Lombardi: Belichick decision to retire won't be based on Super Bowls


Lombardi: Belichick decision to retire won't be based on Super Bowls

Whenever Bill Belichick decides to retire, it will be based on how feels, not how many rings he's acquired. 

That's what former Patriots coaching assistant Michael Lombardi told WEEI's Dennis and Callahan Show with Kirk Minihane, Gerry Callahan and Gary Tanguay on Friday. 

"I think he likes it," Lombardi said of Belichick, 64. "I think he's really good at his job. I think he likes his job. I think he has a passion for his job. There's no coach in the NFL today that works harder than Bill Belichick. No one . . .

"I think it's a hobby and it's also a profession. When you combine those two together, he's never going to work. He enjoys it. I think when he gets away, he gets away, which is something early in his career perhaps he didn't do. He was always kind of 'on.' But now I think he can get away, he can rest, he can relax, and I think he rejuvenates himself to where he can come back. I don't know how long he's going to do it, but I know this, it's not measured by wins, it's not measured by Super Bowls, it's going to be measured by how he feels."

Lombardi said he and the Patriots parted ways in June because he was focused on getting back into a career in the media. 

"It was a decision on my part to move forward into my career," he said. "At this point, after my contract with the Browns had expired, it was time for me to make a decision on what I wanted to do for the next 10 years . . . I'd love to stay at the Patriots, and Bill and I have a great working relationship. Until this day we still have a great working relationship. However I thought it was time for me to go into another career. I really want to write a book and that's what I've been working on.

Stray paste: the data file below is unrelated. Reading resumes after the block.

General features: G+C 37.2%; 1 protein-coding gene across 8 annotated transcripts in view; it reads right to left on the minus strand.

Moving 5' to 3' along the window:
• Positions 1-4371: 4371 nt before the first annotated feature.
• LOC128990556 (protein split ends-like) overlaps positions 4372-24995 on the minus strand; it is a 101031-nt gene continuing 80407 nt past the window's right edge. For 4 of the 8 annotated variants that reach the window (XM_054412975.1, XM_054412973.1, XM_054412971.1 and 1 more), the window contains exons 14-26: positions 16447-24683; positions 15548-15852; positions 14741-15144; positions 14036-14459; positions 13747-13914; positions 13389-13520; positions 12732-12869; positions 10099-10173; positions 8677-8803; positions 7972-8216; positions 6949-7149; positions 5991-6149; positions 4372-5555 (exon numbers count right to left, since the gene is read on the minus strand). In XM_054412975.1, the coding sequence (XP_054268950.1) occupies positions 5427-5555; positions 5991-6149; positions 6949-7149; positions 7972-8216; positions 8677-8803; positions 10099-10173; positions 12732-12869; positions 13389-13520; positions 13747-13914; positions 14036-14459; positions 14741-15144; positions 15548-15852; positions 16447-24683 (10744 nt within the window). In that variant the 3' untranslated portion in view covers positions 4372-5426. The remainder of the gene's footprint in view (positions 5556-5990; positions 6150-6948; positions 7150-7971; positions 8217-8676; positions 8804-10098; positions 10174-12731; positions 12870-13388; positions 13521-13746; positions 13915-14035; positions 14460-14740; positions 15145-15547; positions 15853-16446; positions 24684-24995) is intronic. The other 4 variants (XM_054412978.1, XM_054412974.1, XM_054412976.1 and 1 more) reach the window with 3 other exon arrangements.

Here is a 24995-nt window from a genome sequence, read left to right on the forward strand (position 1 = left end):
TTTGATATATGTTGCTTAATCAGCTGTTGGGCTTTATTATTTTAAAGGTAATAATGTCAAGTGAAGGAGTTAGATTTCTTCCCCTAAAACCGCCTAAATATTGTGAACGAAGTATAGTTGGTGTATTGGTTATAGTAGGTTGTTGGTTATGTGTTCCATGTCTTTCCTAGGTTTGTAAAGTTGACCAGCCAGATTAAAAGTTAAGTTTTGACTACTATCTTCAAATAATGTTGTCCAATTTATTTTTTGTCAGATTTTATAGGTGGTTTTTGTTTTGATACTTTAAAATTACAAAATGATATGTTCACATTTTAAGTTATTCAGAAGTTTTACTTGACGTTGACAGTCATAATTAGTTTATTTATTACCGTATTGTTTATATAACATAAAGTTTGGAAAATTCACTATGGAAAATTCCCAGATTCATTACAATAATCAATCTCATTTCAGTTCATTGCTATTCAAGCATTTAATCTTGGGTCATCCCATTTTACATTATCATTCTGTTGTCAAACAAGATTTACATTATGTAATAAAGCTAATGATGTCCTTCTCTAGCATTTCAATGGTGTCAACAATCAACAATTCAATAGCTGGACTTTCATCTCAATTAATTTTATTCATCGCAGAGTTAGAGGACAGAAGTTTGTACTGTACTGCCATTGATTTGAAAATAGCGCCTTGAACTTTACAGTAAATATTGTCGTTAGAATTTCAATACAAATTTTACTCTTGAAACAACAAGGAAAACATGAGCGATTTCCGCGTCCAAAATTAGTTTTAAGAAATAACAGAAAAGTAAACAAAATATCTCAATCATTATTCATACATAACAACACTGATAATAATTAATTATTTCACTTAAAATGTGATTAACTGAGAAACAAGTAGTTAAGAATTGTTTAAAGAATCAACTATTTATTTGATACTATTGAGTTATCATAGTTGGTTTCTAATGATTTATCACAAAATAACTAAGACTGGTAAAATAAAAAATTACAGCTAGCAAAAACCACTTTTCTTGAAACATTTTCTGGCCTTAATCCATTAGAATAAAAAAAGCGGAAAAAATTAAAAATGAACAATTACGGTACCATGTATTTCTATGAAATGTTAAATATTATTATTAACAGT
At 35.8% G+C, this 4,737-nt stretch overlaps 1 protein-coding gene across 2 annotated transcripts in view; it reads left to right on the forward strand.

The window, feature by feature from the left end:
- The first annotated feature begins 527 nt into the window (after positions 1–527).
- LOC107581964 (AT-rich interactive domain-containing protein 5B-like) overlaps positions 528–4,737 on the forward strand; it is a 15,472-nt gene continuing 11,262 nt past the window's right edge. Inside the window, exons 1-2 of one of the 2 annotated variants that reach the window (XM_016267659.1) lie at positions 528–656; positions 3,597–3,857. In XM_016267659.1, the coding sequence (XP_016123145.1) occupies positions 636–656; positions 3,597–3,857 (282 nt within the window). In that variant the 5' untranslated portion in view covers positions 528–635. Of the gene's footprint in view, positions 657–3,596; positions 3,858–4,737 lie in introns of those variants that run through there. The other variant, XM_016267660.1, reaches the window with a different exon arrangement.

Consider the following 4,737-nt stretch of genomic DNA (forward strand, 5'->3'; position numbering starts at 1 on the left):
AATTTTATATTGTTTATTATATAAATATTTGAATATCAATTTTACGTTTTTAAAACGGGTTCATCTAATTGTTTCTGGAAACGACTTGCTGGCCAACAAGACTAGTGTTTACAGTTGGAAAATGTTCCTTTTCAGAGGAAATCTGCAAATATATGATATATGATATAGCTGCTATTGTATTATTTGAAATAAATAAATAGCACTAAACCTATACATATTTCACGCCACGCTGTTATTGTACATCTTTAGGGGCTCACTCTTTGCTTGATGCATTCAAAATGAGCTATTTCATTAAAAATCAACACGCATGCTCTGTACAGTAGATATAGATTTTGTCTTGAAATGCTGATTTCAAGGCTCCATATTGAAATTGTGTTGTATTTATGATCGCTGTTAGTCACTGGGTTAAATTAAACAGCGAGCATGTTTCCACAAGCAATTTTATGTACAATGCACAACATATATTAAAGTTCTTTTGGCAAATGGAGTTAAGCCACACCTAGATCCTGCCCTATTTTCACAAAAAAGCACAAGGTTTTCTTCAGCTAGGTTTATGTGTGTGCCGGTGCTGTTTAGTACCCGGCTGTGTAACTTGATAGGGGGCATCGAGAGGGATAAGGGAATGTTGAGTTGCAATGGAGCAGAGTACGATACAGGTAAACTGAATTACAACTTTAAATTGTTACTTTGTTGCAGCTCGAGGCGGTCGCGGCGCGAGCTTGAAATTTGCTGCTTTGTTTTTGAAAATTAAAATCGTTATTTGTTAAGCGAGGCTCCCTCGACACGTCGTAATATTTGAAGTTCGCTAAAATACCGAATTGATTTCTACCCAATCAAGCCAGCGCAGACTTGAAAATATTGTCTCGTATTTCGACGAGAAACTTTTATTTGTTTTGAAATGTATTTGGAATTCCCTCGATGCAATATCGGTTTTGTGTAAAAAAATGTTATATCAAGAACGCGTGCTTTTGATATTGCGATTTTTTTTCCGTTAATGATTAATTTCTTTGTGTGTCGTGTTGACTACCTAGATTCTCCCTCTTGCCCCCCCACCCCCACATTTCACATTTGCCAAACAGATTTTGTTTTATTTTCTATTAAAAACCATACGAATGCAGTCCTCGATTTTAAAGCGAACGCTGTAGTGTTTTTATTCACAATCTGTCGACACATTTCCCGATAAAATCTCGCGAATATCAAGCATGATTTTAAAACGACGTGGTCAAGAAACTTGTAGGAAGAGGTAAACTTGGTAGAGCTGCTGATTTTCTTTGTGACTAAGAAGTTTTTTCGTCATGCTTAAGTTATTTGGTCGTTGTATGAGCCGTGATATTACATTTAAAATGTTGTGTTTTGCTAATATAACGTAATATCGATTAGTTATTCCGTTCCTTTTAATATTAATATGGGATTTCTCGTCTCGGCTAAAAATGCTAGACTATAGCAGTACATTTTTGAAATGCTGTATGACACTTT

Lombardi has had a varied career in the NFL, which has spanned over 30 years. He said that his book would delve into his unique experiences as someone who has worked under Belichick, Bill Walsh and Al Davis.

"I don't know if anybody's worked for the three of them, and for an extended period time, which I have," Lombardi said. "And I think that needs to be put on paper."

Report: Patriots special teams ace Slater visiting Steelers

Report: Patriots special teams ace Slater visiting Steelers

Patriots seven-time Pro Bowl special teamer Matthew Slater is in Pittsburgh on Saturday making a free-agent visit to the rival Steelers, according to an ESPN's Field Yates.

Slater, who turns 33 in September, has spent the past 10 seasons in a New England. The special teams captain and one of the leaders in the locker room signed a one-year, $1.8 million contract extension in 2016.

The Patriots lost special teamer Johnson Bademosi to the Texans in free agency on Friday but signed special teamers Brandon Bolden and Brandon King just before the free agency period began.

More to come...

Brady tests his 'Brady Bunch' knowledge on NPR

Brady tests his 'Brady Bunch' knowledge on NPR

Tom Brady has been making the media rounds lately with "Good Morning America" and "The Late Show with Stephen Colbert" appearances this past week to promote his "Tom vs. Time" series and TB12 Method book. On Saturday, Brady was a phone-in guest on NPR's "Wait, Wait...Don't Tell Me" for their "Not My Job" segment. 

Before a mostly cheering live audience in Hartford and after a discussion of the benefits and drawbacks - mostly drawbacks - of tomatoes and strawberries, plus an assessment of the intelligence of most defensive coordinators, Brady settled in to handle three questions about the world's second-most famous Bradys, the family from the classic sitcom - "The Brady Bunch".

Click here to listen and see how he did.